State Plane Coordinate Systems. The current National Topographic
Database of the Survey of India
based on the metric WGS-84 datum
, which is also used by the Global Positioning System
State legislation is also important for determining the conversion
factor to be used for everyday land surveying and real estate
transactions, although the difference (2 ppm
) is of no practical significance given
the precision of normal surveying measurements over short distances
(usually much less than a mile). In the U.S., twenty-four states
have legislated that surveying measures should be based on the U.S.
survey foot, eight have legislated that they be made on the basis
of the international foot, and eighteen have not specified the
conversion factor from metric units.
Historical miles in Britain and Ireland
The statute of Elizabeth I was not the only definition of the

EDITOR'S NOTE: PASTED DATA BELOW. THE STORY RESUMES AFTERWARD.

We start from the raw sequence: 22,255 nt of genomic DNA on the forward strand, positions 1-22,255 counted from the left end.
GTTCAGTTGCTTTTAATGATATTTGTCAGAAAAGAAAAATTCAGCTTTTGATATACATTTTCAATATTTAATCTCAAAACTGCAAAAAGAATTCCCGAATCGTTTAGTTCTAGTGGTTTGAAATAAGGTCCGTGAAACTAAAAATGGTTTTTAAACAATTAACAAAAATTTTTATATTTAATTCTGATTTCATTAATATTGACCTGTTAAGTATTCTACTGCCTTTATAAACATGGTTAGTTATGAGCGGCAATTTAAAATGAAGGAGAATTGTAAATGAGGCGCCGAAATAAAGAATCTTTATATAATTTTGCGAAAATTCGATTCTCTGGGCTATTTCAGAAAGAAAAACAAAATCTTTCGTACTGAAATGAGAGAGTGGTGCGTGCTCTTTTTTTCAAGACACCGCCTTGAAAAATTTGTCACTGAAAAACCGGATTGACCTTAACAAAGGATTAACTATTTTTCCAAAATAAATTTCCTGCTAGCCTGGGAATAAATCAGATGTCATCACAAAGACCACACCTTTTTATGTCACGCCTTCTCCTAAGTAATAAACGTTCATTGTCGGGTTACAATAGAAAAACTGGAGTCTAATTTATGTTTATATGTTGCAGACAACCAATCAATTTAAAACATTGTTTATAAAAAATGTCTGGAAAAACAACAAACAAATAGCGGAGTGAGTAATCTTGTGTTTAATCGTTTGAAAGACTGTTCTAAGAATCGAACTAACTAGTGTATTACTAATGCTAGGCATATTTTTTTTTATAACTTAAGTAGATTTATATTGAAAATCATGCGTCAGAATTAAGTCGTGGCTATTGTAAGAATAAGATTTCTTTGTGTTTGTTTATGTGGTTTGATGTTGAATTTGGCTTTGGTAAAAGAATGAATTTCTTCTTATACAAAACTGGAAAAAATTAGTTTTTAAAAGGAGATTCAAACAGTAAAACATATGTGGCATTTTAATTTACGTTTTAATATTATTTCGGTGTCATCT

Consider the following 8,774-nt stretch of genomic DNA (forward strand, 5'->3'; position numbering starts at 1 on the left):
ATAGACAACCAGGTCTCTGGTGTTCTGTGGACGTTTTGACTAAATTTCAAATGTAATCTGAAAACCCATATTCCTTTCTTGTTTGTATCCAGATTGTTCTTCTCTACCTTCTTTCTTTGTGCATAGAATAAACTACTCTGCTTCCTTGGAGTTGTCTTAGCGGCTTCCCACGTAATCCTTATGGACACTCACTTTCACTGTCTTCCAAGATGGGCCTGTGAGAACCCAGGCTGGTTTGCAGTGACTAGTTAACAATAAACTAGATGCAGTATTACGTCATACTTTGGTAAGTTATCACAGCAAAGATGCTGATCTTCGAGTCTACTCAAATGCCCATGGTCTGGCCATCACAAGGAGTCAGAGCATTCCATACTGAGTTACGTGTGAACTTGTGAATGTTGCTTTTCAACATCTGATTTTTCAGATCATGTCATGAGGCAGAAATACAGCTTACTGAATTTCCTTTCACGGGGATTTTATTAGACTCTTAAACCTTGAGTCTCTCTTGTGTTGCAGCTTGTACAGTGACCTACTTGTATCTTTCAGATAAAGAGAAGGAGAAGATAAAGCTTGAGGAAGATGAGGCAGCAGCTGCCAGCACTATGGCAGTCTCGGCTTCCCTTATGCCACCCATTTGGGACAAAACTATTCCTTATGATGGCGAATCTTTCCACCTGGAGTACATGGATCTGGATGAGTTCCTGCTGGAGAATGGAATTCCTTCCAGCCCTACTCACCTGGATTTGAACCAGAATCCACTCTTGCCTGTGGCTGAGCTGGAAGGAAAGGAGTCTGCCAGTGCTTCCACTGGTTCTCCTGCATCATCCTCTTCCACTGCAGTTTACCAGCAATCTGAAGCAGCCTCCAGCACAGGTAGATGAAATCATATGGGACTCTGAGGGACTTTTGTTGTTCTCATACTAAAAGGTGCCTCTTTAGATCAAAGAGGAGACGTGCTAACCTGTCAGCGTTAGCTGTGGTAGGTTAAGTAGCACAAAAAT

mile in Britain and Ireland. Perhaps the earliest tables of English
linear measures, Arnold's Customs of London
indicates a mile consisted of 8 furlongs, each of
625 feet, for a total of 5,000 feet (1,666⅔ yards,
0.947 statute miles): this is the same definition of the mile
in terms of feet as used by the Romans. The "old English" mile of
medieval and early modern times appears to have measured
approximately 1.3 statute miles.
The Scots mile was longer than the English mile, but varied in
length from place to place. It was formally abolished by an Act of
the Parliament of Scotland
1685, and again by the Treaty of
with England in 1707, but continued in use as a customary
unit during the 18th century. It was obsolete by the time of its
final abolition by the Weights and Measures Act 1824
An estimate of its length can be made from other Scots units
Scots, the rod
was usually called the
, and was
equal to six ells
of 37 inches. As there
are 320 rods in a mile, this would make the Scots mile equal
to 5,920 feet (1,973⅓ yards, 1.12 statute miles). Other
estimates are similar.